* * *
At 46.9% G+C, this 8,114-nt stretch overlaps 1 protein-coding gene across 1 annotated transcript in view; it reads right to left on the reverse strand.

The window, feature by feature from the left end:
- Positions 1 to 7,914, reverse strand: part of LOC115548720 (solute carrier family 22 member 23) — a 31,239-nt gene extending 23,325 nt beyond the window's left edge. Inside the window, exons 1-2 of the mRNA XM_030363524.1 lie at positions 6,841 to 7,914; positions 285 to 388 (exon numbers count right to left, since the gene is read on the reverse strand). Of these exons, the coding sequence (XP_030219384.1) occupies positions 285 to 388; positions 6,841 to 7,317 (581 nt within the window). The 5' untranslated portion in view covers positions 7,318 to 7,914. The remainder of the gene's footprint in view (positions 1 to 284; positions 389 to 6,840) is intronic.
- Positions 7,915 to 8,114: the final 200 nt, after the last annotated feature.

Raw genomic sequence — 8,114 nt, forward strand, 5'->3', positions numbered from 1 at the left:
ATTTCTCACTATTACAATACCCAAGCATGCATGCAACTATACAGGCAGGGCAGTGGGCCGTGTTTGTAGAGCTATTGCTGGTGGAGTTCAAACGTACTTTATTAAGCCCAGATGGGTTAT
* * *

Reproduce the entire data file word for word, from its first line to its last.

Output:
At 46.9% G+C, this 8,114-nt stretch overlaps 1 protein-coding gene across 1 annotated transcript in view; it reads right to left on the reverse strand.

The window, feature by feature from the left end:
- Positions 1 to 7,914, reverse strand: part of LOC115548720 (solute carrier family 22 member 23) — a 31,239-nt gene extending 23,325 nt beyond the window's left edge. Inside the window, exons 1-2 of the mRNA XM_030363524.1 lie at positions 6,841 to 7,914; positions 285 to 388 (exon numbers count right to left, since the gene is read on the reverse strand). Of these exons, the coding sequence (XP_030219384.1) occupies positions 285 to 388; positions 6,841 to 7,317 (581 nt within the window). The 5' untranslated portion in view covers positions 7,318 to 7,914. The remainder of the gene's footprint in view (positions 1 to 284; positions 389 to 6,840) is intronic.
- Positions 7,915 to 8,114: the final 200 nt, after the last annotated feature.

Raw genomic sequence — 8,114 nt, forward strand, 5'->3', positions numbered from 1 at the left:
ATTTCTCACTATTACAATACCCAAGCATGCATGCAACTATACAGGCAGGGCAGTGGGCCGTGTTTGTAGAGCTATTGCTGGTGGAGTTCAAACGTACTTTATTAAGCCCAGATGGGTTAT